A short ballet piece from Romeo and Juliet

19.28, Tuesday 4 Aug 2020 Link to this post

I think probably the most beautiful thing I’ve seen in the last few months (and not just because I’m culture-starved) is this 4 minute 39 seconds video on Instagram:

A short piece from Romeo and Juliet from Ballet Opera de Paris.

It was published in mid April, shot in the lockdown deeps. It’s all in portrait mode. You see the dancers’ own homes – which is part of the privilege and intimacy, I think, to see who is in an apartment; who has their own studio; who is simultaneously wrangling their kids. Woven together with Prokofiev’s music, of course.

I just wanted to share that.

I saw Romeo and Juliet at the Royal Opera House in London in 2015, my first time seeing the ballet. In my life, I reckon I’ve probably seen, read, studied, or performed parts of that play maybe… 20 times? Including one decent-length section re-enacted loudly with friends, from memory, at a party. WE KNEW HOW TO LIVE WHEN WE WERE 15. You get a lot of Shakespeare growing up in the UK.

I have a faint memory that both R & J were the young understudies, the regular performers both ill.

I have a strong memory that this was the first time I had ever truly understood Juliet’s torment and decision, and her real understanding of the weight and consequences of that decision. What a performance!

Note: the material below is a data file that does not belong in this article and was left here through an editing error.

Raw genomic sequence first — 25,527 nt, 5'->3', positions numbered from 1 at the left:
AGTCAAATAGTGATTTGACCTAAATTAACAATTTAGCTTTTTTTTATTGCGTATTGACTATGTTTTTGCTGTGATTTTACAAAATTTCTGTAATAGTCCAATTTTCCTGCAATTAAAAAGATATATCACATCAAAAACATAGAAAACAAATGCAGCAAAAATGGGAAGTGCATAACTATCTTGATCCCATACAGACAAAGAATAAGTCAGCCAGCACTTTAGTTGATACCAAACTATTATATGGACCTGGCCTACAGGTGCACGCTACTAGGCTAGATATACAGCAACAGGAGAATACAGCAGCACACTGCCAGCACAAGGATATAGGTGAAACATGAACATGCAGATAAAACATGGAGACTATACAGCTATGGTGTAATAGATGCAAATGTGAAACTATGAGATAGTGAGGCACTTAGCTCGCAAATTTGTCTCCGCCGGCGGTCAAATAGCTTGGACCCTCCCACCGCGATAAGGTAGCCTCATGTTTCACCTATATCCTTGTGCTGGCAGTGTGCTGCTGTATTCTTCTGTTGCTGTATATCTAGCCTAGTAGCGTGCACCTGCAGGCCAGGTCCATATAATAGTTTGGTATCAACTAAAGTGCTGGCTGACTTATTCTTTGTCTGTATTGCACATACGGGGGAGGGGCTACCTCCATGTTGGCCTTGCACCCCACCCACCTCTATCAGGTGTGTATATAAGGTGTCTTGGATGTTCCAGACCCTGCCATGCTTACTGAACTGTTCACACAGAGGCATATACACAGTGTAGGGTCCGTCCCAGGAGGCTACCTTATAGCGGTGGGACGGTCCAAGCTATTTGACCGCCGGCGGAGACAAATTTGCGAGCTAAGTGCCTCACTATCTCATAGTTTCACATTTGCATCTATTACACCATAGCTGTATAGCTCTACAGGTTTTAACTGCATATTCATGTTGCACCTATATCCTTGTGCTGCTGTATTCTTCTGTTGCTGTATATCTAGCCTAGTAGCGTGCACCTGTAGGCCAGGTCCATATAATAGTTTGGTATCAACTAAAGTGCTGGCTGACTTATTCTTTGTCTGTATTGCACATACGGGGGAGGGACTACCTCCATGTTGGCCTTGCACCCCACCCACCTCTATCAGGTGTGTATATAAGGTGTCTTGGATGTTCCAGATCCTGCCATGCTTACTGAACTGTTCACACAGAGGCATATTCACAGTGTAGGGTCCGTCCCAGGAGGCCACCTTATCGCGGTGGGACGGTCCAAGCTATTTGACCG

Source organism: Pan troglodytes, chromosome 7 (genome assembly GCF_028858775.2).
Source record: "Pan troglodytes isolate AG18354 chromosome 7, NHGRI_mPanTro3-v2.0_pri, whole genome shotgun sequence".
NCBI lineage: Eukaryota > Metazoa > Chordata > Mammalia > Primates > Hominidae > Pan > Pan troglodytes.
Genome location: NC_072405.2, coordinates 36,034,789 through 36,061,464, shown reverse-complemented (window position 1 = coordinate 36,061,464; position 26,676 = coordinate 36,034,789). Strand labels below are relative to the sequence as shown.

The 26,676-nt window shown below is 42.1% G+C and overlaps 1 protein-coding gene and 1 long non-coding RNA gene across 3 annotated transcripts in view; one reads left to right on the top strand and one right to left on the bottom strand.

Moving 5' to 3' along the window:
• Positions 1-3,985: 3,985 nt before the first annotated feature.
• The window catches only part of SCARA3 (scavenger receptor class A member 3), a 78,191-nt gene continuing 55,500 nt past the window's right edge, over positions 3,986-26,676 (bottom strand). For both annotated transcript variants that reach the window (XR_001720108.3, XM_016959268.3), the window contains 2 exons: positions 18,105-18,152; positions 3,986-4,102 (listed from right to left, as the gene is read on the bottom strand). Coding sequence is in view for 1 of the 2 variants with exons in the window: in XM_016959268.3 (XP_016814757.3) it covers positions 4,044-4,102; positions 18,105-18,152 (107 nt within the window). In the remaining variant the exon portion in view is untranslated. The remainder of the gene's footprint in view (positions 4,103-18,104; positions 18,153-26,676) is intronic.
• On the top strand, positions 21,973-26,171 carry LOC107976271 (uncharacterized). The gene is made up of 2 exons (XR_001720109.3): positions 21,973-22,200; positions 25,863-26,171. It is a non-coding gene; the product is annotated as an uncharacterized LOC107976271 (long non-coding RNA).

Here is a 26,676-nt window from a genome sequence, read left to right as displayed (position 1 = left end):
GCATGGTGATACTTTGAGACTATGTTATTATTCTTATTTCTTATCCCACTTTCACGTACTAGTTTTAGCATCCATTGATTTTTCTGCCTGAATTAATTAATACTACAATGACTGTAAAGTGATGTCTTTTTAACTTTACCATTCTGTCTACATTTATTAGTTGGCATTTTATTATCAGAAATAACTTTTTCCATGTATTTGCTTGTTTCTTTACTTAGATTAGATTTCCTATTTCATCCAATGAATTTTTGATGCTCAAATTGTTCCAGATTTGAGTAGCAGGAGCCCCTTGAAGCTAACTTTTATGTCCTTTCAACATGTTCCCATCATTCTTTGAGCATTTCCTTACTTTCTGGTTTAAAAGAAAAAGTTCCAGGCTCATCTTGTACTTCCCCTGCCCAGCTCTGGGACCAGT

There’s something odd about growing up with a play, especially a great one, is you can kind of take it for granted. Yes of course it makes sense, yes yes yes, it’s a good story, that’s what they do, yes fine.

But then, after seeing, reading, studying, and/or performing it 20+ times (who can say), to be watching this story written 420 years before, to suddenly see these people as people, and for the first time to truly understand and believe and feel and, what’s more, agree with their emotions and actions – I’ll never forget that. It was like I was seeing it for the first time, and as personal as hearing a story from a close friend. The actual moment of Juliet’s torment: the choreography was such that she was alone on the stage, not dancing, just sitting and staring at the audience, and you could see her whole body tortured and clear-eyed deciding what to do. It’s etched into my mind’s eye, and my breath catches when I think of it.

And for it to happen with ballet, where there’s no pretense at realism… well it’s a reminder that verisimilitude is not the be-all and end-all I suppose, and that the classics are the classics for a reason, and that I ought to seek out more ballet when this is all over.